The ECB's second burst of three-year loans under its so-called long-term repo operation (LTRO) drew bids from 800 banks for a total of AU$529.5 billion.
The ECB's second burst of three-year loans under its so-called long-term repo operation (LTRO) drew bids from 800 banks for a total of AU$529.5 billion. Supplied

UK banks pounce on ECB loans

BRITISH banks joined the queue for hundreds of billions in cheap three-year loans from the European Central Bank as its funding lifeline for the region's financial institutions surged past the AU$1 trillion mark.

The ECB's second burst of three-year loans under its so-called long-term repo operation (LTRO) drew bids from 800 banks for a total of AU$529.5 billion. The higher-than-expected amount takes the total to $1.02 trillion after the ECB lent $489 billion to 523 banks under its first LTRO last December.

Lloyds Banking Group drew down $13.5 billion in ECB loans, putting it among the biggest users, while HSBC borrowed another $350 million following the $5.2 billion it took in December. Barclays and Royal Bank of Scotland refused to comment on their participation.

Mario Draghi, the president of the ECB, sanctioned the move to flood the financial markets with cheap cash last year to avert a credit crunch and bank runs in weaker eurozone states as the sovereign debt crisis intensified. The initiative has helped to trigger a rally in stock markets, while Spain and Italy have seen their borrowing costs fall as banks pump the three-year loans - charged at knockdown rate of 1 per cent - into previously spurned sovereign debt offering higher returns.

Yesterday's auction further eased the market pressure on Italy, which saw benchmark 10-year bond yields fall to 5.18 per cent, their lowest since last summer, after spiking at a unsustainable 7.52 per cent last November. Spain's borrowing costs also slipped below 5 per cent yesterday.In evidence to the Treasury Select Committee, Sir Mervyn King, the Governor of the Bank of England, said the loans had staved off a banking collapse in the eurozone's southern states.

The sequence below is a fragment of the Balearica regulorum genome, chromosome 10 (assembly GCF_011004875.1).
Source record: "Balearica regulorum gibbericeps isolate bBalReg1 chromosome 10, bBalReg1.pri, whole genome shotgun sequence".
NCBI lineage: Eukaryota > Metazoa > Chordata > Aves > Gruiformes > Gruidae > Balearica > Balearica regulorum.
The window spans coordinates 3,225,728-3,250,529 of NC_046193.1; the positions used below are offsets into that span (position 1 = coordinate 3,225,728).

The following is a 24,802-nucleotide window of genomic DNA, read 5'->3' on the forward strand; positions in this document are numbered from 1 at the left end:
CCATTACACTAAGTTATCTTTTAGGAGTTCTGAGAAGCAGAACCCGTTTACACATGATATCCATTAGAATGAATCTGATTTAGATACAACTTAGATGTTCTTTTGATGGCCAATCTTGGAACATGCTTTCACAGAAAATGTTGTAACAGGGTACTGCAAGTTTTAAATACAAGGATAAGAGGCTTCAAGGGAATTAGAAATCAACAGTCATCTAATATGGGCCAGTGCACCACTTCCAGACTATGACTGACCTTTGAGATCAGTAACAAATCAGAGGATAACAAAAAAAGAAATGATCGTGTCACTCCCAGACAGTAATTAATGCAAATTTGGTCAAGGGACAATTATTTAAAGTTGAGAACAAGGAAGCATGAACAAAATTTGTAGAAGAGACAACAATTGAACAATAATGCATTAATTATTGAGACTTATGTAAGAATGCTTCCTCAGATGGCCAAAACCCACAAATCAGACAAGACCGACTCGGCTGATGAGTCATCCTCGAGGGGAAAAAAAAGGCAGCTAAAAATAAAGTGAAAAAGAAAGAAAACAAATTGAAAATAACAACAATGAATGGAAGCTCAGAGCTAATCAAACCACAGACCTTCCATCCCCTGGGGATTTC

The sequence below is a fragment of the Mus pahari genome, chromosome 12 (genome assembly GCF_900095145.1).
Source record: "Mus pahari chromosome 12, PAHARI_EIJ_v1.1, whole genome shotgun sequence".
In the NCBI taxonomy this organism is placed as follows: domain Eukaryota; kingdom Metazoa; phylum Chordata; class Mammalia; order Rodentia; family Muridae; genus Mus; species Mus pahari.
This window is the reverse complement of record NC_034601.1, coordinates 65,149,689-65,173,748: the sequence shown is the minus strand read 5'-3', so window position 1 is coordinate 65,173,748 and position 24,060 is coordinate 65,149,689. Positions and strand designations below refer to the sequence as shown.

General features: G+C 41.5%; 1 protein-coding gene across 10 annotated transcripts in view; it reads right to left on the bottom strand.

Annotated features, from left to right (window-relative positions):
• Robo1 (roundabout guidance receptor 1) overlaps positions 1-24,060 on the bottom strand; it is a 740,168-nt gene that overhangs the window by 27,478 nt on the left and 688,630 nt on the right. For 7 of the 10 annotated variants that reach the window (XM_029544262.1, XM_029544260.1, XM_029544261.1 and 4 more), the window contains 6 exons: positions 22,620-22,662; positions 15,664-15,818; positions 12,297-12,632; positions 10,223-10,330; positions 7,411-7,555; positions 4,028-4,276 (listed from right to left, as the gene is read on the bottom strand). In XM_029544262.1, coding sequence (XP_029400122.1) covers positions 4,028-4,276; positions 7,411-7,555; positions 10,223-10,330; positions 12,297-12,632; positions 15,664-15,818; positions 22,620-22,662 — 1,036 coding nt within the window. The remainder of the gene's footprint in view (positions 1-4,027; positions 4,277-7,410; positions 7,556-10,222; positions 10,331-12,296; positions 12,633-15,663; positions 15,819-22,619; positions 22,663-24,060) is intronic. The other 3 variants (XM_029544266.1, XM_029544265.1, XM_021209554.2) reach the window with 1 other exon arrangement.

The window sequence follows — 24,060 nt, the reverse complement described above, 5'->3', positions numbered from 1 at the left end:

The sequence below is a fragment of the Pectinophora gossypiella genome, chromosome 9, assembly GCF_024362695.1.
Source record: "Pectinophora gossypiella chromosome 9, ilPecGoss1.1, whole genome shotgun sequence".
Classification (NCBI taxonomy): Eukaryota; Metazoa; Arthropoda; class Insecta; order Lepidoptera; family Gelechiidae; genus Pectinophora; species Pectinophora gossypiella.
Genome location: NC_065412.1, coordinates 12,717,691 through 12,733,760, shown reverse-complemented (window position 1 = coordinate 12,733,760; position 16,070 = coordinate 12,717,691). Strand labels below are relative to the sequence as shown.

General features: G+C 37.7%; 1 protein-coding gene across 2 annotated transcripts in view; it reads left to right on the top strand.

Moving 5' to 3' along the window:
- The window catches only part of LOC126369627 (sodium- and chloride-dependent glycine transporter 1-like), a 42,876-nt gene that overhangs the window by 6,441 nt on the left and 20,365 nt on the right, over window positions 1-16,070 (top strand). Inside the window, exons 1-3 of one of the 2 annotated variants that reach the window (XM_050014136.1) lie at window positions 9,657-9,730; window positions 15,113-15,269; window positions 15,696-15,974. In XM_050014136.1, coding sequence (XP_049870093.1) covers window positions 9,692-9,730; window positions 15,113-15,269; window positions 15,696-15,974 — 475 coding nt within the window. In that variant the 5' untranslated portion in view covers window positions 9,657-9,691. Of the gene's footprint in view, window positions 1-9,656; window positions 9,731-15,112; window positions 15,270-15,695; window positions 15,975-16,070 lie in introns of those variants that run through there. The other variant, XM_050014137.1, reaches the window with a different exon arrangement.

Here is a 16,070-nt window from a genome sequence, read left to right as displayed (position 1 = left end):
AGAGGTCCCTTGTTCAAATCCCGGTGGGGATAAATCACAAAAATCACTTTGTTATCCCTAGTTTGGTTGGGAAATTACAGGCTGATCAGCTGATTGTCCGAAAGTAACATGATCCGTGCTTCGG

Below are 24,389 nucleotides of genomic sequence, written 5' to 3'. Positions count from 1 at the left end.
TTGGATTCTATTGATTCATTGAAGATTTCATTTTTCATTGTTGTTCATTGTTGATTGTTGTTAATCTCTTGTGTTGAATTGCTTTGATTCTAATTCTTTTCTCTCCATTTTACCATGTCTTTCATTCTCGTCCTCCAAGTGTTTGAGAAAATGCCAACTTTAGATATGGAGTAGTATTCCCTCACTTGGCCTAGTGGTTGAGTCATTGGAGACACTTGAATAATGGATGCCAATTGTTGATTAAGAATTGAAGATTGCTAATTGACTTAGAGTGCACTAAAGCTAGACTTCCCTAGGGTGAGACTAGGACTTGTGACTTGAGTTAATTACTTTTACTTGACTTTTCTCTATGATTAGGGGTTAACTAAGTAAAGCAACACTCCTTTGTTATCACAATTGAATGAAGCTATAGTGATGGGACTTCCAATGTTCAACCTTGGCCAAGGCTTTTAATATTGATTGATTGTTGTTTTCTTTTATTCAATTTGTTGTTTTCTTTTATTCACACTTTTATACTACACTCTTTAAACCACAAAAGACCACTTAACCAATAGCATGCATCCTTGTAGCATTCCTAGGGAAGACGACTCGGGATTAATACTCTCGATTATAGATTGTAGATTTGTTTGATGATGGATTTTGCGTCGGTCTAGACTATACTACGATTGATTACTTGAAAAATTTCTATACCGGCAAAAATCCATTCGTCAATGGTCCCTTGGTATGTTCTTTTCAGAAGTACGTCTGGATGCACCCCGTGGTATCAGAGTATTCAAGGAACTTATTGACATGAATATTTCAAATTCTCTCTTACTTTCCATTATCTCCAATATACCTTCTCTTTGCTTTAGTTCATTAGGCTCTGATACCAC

He said: "The prospect of a bank run in the eurozone area has been removed by the action of the ECB."

Martin van Vliet, an analyst at ING Bank, said: "The higher number of participating banks might also reflect fresh demand from banks that did not participate in December because of reputational considerations, but concluded that it was an offer they couldn't refuse after all. In any case, we expect Italian and Spanish banks to have remained the heaviest users of the facility, as in December they took up almost half of the total."

Bank shares rallied across Europe as analysts said the auction had delivered a "Goldilocks" result, with the handouts not large enough to spark fears over Europe's banks, but high enough to help banks to pay off a big chunk of bank debts falling due this year.

But Nick Matthews, an economist at Royal Bank of Scotland, warned of the dangers of banks' dependence on funds from the ECB, which is likely to expand the size of its balance sheet to $3 trillion through the move.

He said the move helped banks stave off risks in the near term, but "LTROs do not address the underlying solvency issues and ultimately funding stresses can quickly return. Given that there are no further tenders scheduled and the recent ECB rhetoric has been skewed towards this being the last, we believe the market will return to fundamentals and move away from this liquidity euphoria."

Paul Tucker, a deputy governor of the Bank of England, warned that UK banks were feeling the effects of the financial chaos in the eurozone despite the ECB's action.

He told MPs: "The tangible possibility of calamity in the euro area increases bank funding costs, even though UK banks have gone some way to strengthening their balance sheets."



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